As students use the devices in class, they are still expected to become active participants in class discussions or in the different learning activities. Having devices in class should not disconnect them from the class. Instead, they are to use the device so that they can connect with their classmates and actively participate in the various learning activities. Teacher can reinforce this expectation by giving rewards to those who actively participate. Teachers can use iPad apps such as ClassDojo or ClassCraft to provide real-time feedback, praises, and rewards to students who are engaged in class activities. Learn more about these apps in this page.


C for “collaboration”

Collaboration is a 21st century learning skill that should be reinforced in a tech-integrated class. The mobile devices are great tools to promote collaboration and ensure that students cooperate and work effectively with other students. Using various apps such as Google Apps for Education or multimedia/ productivity apps, students can create artefacts or products that demonstrate their learning through working together. Collaboration instills in students the importance building knowledge together and taking part in the process of knowledge sharing. It is of great importance, then, that the teacher designs technology integrated learning activities that promote collaboration among students. In terms of classroom management, making the students work in teams or groups can further ensure that everyone is one task. Moreover, assigning roles to each member of the collaborative groups can make sure that everyone has and stays on task.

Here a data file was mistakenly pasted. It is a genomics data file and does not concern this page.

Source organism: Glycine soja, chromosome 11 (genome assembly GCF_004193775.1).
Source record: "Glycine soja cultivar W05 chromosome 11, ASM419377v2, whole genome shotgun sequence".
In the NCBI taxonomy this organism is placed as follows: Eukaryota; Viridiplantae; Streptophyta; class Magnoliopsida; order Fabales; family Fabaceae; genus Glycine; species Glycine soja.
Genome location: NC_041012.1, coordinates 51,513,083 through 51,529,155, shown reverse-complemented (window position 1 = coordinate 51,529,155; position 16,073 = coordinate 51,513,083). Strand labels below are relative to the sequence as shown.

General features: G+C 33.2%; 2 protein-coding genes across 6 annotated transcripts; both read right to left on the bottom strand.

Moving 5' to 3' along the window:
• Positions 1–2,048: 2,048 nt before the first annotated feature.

T for “treat everyone with respect”

Giving due respect to one’s self and to other people is at the centre of 1:1 PACT. Digital citizenship sits on the fundamental need to give due respect to everyone, whether online or offline. Place guidelines on how students can practice respect and self-discipline while they use the mobile devices or access data online. It is recommended that during 1:1 or BYOD orientations, students undergo digital citizenship sessions or workshops so that they can show proper behaviour as they use tech tools in class and to protect themselves from unwanted elements that may lead to cyber-bullying, online scams, or hacking.